Chris Heuer’s ‘Social Business is dead!’ article has led to a cascade of other articles, some of which are made up of comments of a dozen or more thinkers and practitioners on the topic.
I wrote a long post,‘Social Business’ isn’t dead, but it isn’t enough, either, that led to a lot of discussion of Twitter and elsewhere. My thesis is laid out in the title, but here’s the meat of my response:
Perhaps, then, I could restate Heuer’s apocalyptic statement into something more practical and pragmatic: social business isn’t dead, but it isn’t enough, either. And simply getting the meaning of the term straightened out — if such a thing is possible, at this point — won’t add much, either. At the best, there are a set of ideas derived from the social revolution on the web — like pull versus push communication, and the benefits of defaulting to open, not closed, communication — that can be productively applied to make working socially easier and faster.What is needed, though, is not a retreat to arguing about the term social business, but a movement forward, a movement embodied as a community of people committed to advancing new principles of learning, organization, leadership, and management, pushing forward into a new future of work.
To the extent that social business was a concept that a community of practitioners hoped would represent or spark a radical break with the past, it has fallen short. You can interpret that as a failure of the concept, or a sign of endurance of the mainstream notion of business, or perhaps even as a failed power grab by those most loudly advocating for ‘social business’-led change. But this does not mean that work isn’t changing, or that we do not need even more change — in our organizations and ourselves — in the months and years ahead. We do. It is essential to find new balance in a new normal, where the ground beneath our metaphorical feet is never steady and always shifting.
I now characterize the central flow of what I see emerging in business — that new balance in a new normal — as the third way of work, about which I have started to write here. (Expect a longer piece this week, laying that all out.)
Justin Kirby polled a number of folks and collated into Is Social Business Dead? The Argument Dissected. David Cushman offered this insight,
I think it’s a result of a reductionism – trying to simplify massive change to the selection and delivery of a series of social tools. This focus on the technical means the human element – the really important part of what those with their hearts in the right place were trying to achieve with social business – is inevitably missed out.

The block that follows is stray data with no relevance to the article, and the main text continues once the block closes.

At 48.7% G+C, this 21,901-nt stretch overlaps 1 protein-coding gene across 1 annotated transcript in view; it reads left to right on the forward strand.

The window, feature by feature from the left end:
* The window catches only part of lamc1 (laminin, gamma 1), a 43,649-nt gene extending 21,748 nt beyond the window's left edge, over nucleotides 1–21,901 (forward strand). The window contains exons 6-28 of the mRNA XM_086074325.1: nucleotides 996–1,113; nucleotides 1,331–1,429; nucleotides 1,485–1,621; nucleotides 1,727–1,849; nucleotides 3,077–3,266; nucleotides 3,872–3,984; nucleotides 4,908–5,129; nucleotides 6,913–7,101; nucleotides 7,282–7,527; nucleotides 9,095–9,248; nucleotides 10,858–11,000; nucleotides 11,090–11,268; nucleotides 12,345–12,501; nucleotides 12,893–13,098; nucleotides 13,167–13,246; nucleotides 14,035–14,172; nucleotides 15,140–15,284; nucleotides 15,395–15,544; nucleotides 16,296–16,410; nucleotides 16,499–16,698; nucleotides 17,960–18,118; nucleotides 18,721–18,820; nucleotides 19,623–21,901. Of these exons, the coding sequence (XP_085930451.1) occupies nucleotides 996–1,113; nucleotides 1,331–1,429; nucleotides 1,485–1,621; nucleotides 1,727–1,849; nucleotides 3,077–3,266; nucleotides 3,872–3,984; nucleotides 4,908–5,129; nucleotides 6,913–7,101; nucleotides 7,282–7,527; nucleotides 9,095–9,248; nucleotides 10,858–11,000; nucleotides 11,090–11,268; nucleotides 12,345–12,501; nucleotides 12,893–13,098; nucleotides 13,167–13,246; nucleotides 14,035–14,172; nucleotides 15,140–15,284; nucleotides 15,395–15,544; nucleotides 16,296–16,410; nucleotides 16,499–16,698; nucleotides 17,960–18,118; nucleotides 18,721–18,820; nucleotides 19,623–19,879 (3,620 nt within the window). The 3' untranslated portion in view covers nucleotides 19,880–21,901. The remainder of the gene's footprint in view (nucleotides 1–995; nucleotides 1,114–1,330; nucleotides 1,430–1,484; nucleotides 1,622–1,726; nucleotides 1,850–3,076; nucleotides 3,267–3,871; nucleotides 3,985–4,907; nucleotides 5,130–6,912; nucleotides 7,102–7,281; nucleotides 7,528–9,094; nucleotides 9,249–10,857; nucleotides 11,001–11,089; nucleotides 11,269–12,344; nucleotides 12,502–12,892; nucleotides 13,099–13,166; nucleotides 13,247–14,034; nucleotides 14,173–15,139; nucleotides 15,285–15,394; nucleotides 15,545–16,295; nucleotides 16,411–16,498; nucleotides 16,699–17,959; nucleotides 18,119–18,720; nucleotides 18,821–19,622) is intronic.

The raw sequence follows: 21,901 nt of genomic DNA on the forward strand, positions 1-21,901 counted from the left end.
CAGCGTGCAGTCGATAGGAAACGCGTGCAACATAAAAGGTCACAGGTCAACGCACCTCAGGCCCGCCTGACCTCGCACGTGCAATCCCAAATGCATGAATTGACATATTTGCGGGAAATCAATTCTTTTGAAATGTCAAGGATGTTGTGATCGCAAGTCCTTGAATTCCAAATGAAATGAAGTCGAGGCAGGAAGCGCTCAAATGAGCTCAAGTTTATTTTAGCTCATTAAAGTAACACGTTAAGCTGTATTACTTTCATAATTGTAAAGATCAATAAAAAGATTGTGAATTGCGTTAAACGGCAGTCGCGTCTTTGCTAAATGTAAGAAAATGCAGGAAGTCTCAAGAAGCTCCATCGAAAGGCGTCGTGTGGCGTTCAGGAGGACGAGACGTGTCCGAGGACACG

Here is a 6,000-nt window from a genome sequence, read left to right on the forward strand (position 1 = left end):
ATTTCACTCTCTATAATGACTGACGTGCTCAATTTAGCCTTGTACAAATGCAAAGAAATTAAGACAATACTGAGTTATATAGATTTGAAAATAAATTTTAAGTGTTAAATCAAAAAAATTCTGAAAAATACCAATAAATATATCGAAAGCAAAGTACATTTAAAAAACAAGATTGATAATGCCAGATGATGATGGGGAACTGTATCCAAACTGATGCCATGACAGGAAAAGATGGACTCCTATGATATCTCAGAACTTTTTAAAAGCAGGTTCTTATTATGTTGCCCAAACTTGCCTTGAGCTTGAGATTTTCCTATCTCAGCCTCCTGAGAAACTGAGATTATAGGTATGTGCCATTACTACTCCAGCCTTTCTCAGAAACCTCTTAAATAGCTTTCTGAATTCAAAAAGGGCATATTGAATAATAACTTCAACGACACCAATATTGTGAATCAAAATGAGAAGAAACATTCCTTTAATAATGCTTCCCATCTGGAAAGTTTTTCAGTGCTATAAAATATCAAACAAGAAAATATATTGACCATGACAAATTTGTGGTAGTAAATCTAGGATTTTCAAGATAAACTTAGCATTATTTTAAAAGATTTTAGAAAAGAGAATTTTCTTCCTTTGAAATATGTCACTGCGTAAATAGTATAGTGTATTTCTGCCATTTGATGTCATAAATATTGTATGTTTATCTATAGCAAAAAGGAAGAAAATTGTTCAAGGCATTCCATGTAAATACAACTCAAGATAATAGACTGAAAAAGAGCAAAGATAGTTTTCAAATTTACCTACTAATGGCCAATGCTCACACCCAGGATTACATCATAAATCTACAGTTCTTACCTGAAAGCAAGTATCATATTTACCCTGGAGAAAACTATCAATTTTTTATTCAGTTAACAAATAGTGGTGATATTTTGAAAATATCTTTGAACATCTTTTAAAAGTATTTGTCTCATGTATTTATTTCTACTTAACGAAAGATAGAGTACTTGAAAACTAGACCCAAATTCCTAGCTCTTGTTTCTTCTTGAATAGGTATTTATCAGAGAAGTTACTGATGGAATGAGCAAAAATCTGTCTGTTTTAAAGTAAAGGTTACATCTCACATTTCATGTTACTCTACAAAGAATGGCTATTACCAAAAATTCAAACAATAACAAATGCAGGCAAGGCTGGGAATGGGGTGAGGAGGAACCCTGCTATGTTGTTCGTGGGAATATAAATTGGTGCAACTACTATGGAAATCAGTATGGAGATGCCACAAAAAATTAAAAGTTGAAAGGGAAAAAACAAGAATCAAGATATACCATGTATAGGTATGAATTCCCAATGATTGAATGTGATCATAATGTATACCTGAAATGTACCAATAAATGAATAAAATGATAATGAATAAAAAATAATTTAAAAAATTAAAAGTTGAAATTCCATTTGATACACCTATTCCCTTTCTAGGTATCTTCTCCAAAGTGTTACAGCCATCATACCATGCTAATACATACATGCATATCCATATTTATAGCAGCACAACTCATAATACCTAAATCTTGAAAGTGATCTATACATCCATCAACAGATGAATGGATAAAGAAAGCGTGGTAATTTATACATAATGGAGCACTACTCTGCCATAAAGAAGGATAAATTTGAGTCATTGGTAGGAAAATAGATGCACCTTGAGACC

Euan Semple adds some pepper to the pot,
The recent pimping of “social media” and “social business” is the same old technology hucksterism that has plagued the industry since its inception. Many of those over-selling and under-delivering in this latest wave have no idea of the real challenges faced by people running large complex organisations, and it should come as no surprise when those busy people working hard to make a living shrug it all off.
I stumbled across a piece from a week earlier, which acts as a backdrop to the whole affair, called What next for Social Business? by David Terrar, also pulling togethers thoughts from clutch of others from an event on 7 November. Terrar summarizes the speakers, like Luis Suarez, who prefectly captures the core message of social business:
Luis’s premise is that a social business is (or should be) an open business. He talked about the culture change required to move from the old way of doing things to this new way of collaboration and sharing using social tools. He talked in terms of a 30 year time frame – and he’s right, this is a major change that will happen slowly, but it’s happening. He used his own company, IBM, as an example – they’ve been doing social business internally well before the existence of Facebook. He talked Open Business and mentioned@davidcushman. He explained an Open Business uses its resources to discover people who share its purpose, and then bring them together to realise that purpose. He talked about the hierarchy and the wirearchycoexisting in a networked company. He talked about accountability, and getting rid of layers, and providing incentives for employees to share. He explained how managers need to transform in to leaders, and talked about the need for transparency. His conclusion, with a touch of Mafia style – Open Business is “Just” Business, it’s the only way to go.
Philip Sheldrake took on the task of directly responding to Chris Heuer’s post, as I did, and points directly at the argument going on between Chris and me: